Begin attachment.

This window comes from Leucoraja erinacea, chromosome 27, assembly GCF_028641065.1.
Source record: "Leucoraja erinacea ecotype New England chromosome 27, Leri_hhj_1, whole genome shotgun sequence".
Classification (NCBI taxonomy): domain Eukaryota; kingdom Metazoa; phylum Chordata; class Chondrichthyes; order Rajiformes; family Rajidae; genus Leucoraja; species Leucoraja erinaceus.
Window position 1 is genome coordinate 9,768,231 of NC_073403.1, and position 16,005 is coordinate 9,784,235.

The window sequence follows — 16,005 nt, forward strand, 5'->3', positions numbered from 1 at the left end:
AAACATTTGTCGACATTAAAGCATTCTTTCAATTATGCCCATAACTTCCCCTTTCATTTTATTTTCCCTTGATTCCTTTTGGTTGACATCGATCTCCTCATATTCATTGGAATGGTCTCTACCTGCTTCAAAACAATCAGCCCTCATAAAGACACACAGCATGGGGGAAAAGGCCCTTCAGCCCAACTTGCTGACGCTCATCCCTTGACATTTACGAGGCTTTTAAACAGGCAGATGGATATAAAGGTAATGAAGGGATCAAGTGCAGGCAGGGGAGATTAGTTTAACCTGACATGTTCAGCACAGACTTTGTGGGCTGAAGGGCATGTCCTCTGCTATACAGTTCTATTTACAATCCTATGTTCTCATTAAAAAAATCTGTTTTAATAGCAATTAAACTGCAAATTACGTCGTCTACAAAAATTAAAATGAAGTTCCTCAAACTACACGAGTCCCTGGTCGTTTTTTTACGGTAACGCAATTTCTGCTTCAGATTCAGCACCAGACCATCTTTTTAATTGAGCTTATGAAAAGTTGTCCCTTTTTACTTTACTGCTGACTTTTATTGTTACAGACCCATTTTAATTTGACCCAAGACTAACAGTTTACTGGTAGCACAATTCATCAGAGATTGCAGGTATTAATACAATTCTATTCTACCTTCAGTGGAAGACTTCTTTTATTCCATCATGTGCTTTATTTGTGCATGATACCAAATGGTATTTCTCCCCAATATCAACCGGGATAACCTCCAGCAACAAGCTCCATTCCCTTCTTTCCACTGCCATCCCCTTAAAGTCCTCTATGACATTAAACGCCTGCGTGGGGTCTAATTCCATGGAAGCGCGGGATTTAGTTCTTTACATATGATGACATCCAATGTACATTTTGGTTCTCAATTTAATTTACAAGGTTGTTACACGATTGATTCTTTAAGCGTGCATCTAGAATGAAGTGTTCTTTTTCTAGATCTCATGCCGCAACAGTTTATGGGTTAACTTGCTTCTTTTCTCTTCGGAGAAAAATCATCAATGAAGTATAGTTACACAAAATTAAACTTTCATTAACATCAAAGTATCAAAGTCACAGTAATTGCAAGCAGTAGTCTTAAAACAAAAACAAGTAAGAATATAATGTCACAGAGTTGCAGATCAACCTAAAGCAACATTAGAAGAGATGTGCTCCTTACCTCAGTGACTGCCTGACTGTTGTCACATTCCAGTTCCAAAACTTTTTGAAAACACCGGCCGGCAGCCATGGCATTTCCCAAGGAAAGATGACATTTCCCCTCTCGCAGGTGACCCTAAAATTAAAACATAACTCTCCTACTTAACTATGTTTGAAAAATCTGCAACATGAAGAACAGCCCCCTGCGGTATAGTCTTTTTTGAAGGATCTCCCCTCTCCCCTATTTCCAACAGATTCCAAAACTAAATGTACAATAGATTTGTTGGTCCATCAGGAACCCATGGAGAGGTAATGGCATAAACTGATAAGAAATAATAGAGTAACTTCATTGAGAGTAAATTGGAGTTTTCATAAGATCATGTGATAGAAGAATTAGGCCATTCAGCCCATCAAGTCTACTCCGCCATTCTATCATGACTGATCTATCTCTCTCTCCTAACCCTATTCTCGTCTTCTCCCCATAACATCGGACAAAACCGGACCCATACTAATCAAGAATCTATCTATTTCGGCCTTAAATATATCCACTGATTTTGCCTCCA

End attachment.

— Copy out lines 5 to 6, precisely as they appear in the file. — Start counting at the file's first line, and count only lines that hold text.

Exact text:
The window sequence follows — 16,005 nt, forward strand, 5'->3', positions numbered from 1 at the left end:
AAACATTTGTCGACATTAAAGCATTCTTTCAATTATGCCCATAACTTCCCCTTTCATTTTATTTTCCCTTGATTCCTTTTGGTTGACATCGATCTCCTCATATTCATTGGAATGGTCTCTACCTGCTTCAAAACAATCAGCCCTCATAAAGACACACAGCATGGGGGAAAAGGCCCTTCAGCCCAACTTGCTGACGCTCATCCCTTGACATTTACGAGGCTTTTAAACAGGCAGATGGATATAAAGGTAATGAAGGGATCAAGTGCAGGCAGGGGAGATTAGTTTAACCTGACATGTTCAGCACAGACTTTGTGGGCTGAAGGGCATGTCCTCTGCTATACAGTTCTATTTACAATCCTATGTTCTCATTAAAAAAATCTGTTTTAATAGCAATTAAACTGCAAATTACGTCGTCTACAAAAATTAAAATGAAGTTCCTCAAACTACACGAGTCCCTGGTCGTTTTTTTACGGTAACGCAATTTCTGCTTCAGATTCAGCACCAGACCATCTTTTTAATTGAGCTTATGAAAAGTTGTCCCTTTTTACTTTACTGCTGACTTTTATTGTTACAGACCCATTTTAATTTGACCCAAGACTAACAGTTTACTGGTAGCACAATTCATCAGAGATTGCAGGTATTAATACAATTCTATTCTACCTTCAGTGGAAGACTTCTTTTATTCCATCATGTGCTTTATTTGTGCATGATACCAAATGGTATTTCTCCCCAATATCAACCGGGATAACCTCCAGCAACAAGCTCCATTCCCTTCTTTCCACTGCCATCCCCTTAAAGTCCTCTATGACATTAAACGCCTGCGTGGGGTCTAATTCCATGGAAGCGCGGGATTTAGTTCTTTACATATGATGACATCCAATGTACATTTTGGTTCTCAATTTAATTTACAAGGTTGTTACACGATTGATTCTTTAAGCGTGCATCTAGAATGAAGTGTTCTTTTTCTAGATCTCATGCCGCAACAGTTTATGGGTTAACTTGCTTCTTTTCTCTTCGGAGAAAAATCATCAATGAAGTATAGTTACACAAAATTAAACTTTCATTAACATCAAAGTATCAAAGTCACAGTAATTGCAAGCAGTAGTCTTAAAACAAAAACAAGTAAGAATATAATGTCACAGAGTTGCAGATCAACCTAAAGCAACATTAGAAGAGATGTGCTCCTTACCTCAGTGACTGCCTGACTGTTGTCACATTCCAGTTCCAAAACTTTTTGAAAACACCGGCCGGCAGCCATGGCATTTCCCAAGGAAAGATGACATTTCCCCTCTCGCAGGTGACCCTAAAATTAAAACATAACTCTCCTACTTAACTATGTTTGAAAAATCTGCAACATGAAGAACAGCCCCCTGCGGTATAGTCTTTTTTGAAGGATCTCCCCTCTCCCCTATTTCCAACAGATTCCAAAACTAAATGTACAATAGATTTGTTGGTCCATCAGGAACCCATGGAGAGGTAATGGCATAAACTGATAAGAAATAATAGAGTAACTTCATTGAGAGTAAATTGGAGTTTTCATAAGATCATGTGATAGAAGAATTAGGCCATTCAGCCCATCAAGTCTACTCCGCCATTCTATCATGACTGATCTATCTCTCTCTCCTAACCCTATTCTCGTCTTCTCCCCATAACATCGGACAAAACCGGACCCATACTAATCAAGAATCTATCTATTTCGGCCTTAAATATATCCACTGATTTTGCCTCCA